If an equi-join condition is used on the columns coming from 2 different tables, the Dynamic Partition Pruning algorithm starts its work. First, it identifies the left and right columns for the join so that it can later apply its logic on one of them. First, it checks whether the DPP optimization can be used on the left side:

var partScan = getPartitionTableScan(l, left)
if (partScan.isDefined && canPruneLeft(joinType) &&
    hasPartitionPruningFilter(right)) {
  val hasBenefit = pruningHasBenefit(l, partScan.get, r, right)
  newLeft = insertPredicate(l, newLeft, r, right, rightKeys, hasBenefit)
}

The partScan variable indicates whether the join column is a partition column. The check is quite straightforward. It's a simple verification of the joined column on the schema (schema stores the partitioning specification). In case you wonder, there are no magic checks of "does the column from the left represent the same concept as the column from the right" thing. All this, it's the responsibility of the one who wrote the query. And since the join columns are supposed to represent the same things on different datasets, the simplicity makes sense.

Later, the canPruneLeft, checks if the join type is one of inner, left-semi or right outer. For the right side of the join executed just after the presented if statement, the canPruneRight returns true for inner and left outer types.

Finally, the last verification is made in hasPartitionPruningFilter(LogicalPlan). The implementation of this method is:

private def hasPartitionPruningFilter(plan: LogicalPlan): Boolean = {
  !plan.isStreaming && hasSelectivePredicate(plan)
}

The first part is quite clear, you can't apply DDP on the streaming applications. On the other hand, the second one is a little bit more mysterious since you have to know the definition of selective predicate. According to the code, a selective predicate is one for these conditions: LIKE, IN(...), binary comparison (==, <=, >=, <, >), or a string predicate (contains, ends with, starts with). And this check is run against the right side of the join (for left part resolution; against the left part for the right side resolution), which is important to highlight since so far all the verifications were made on the left side of the query (still, in the block processing left side of the query). You can see that for the validation part of the right join side:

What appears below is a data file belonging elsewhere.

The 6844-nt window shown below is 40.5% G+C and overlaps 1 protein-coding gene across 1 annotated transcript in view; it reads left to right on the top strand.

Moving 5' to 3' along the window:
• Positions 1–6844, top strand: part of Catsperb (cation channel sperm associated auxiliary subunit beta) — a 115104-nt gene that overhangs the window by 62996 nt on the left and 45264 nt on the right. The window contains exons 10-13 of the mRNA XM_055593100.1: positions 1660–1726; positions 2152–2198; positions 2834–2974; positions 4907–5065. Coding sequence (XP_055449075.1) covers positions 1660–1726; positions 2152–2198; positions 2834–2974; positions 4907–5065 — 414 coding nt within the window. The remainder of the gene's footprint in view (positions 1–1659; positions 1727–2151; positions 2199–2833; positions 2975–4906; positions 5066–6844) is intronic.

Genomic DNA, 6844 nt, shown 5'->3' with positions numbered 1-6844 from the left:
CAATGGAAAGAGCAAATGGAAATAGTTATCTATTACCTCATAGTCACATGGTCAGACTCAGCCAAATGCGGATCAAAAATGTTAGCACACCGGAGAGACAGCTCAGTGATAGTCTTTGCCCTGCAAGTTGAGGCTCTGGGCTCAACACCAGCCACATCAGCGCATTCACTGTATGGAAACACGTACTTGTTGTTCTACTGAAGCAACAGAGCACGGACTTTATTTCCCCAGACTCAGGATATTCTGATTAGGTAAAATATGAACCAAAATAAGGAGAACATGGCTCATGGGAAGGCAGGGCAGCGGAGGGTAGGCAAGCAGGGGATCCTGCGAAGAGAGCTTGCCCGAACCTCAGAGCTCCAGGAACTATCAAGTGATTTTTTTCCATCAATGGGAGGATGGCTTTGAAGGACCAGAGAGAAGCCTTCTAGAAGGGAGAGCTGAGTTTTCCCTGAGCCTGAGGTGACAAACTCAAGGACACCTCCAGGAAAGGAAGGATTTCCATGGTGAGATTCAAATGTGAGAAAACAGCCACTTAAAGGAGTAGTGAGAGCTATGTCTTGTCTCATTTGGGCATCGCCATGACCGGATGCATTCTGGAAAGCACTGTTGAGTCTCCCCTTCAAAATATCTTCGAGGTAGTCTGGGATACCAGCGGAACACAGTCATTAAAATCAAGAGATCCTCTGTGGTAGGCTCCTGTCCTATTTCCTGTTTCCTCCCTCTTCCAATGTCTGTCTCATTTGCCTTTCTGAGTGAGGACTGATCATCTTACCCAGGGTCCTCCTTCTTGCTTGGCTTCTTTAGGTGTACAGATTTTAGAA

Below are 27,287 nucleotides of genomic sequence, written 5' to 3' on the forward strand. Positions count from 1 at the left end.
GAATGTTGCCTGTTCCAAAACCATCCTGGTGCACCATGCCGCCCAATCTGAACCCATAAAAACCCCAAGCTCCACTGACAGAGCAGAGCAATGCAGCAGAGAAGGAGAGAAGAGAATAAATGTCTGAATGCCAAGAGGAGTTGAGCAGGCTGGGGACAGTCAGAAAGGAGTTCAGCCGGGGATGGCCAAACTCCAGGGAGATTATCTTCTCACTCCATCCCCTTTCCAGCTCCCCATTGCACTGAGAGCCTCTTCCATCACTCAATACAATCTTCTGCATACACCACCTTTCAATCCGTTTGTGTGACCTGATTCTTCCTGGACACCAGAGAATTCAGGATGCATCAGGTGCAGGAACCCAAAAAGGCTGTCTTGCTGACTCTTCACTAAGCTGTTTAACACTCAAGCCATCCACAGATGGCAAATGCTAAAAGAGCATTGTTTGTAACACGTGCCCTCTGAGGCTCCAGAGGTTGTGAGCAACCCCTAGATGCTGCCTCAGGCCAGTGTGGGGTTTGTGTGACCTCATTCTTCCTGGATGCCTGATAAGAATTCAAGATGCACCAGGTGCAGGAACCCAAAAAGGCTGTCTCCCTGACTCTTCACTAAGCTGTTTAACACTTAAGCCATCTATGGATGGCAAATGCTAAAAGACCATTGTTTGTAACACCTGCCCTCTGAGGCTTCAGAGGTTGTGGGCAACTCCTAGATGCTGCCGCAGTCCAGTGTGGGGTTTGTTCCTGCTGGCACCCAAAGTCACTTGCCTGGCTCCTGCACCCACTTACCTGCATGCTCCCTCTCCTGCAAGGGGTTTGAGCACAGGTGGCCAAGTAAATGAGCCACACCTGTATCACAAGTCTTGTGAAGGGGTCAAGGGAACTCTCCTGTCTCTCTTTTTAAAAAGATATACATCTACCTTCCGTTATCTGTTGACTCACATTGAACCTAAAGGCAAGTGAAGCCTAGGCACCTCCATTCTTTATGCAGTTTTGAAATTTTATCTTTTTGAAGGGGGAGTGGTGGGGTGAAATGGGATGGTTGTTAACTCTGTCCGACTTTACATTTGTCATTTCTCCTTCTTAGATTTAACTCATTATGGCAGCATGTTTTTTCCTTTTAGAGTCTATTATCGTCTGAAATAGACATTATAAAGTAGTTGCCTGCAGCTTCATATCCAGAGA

partScan = getPartitionTableScan(r, right)
if (partScan.isDefined && canPruneRight(joinType) &&
    hasPartitionPruningFilter(left))

If you think that the dynamic predicate applies starting from now, it's not completely true. In fact, there is another condition, very important from the query performance point of view. It's executed inside a pruningHasBenefit( partExpr: Expression, partPlan: LogicalPlan, otherExpr: Expression, otherPlan: LogicalPlan) method:

// For the left side
val hasBenefit = pruningHasBenefit(l, partScan.get, r, right)
newLeft = insertPredicate(l, newLeft, r, right, rightKeys, hasBenefit)

// For the right side
val hasBenefit = pruningHasBenefit(r, partScan.get, l, left)
newRight = insertPredicate(r, newRight, l, left, leftKeys, hasBenefit)

In the hasBenefit, the engine checks whether applying the DPP would be more beneficial than leaving the query untouched. This is controlled with the following formula:

// the pruning overhead is the total size in bytes of all scan relations
val overhead = otherPlan.collectLeaves().map(_.stats.sizeInBytes).sum.toFloat

filterRatio * partPlan.stats.sizeInBytes.toFloat > overhead.toFloat

Let's suppose then that the right side of the join has 10MB of data and the filter ratio is the default fallback property introduced in the previous part of the blog post (0.5). For that configuration, if the left side of the join is greater than 20MB, then using the DPP will be considered as beneficial. The outcome of this verification is later used in the physical execution stage to know whether the DDP should be applied even if the broadcast exchange cannot be reused. In other words, it means that executing the subquery would be more efficient than leaving the plan in its initial form.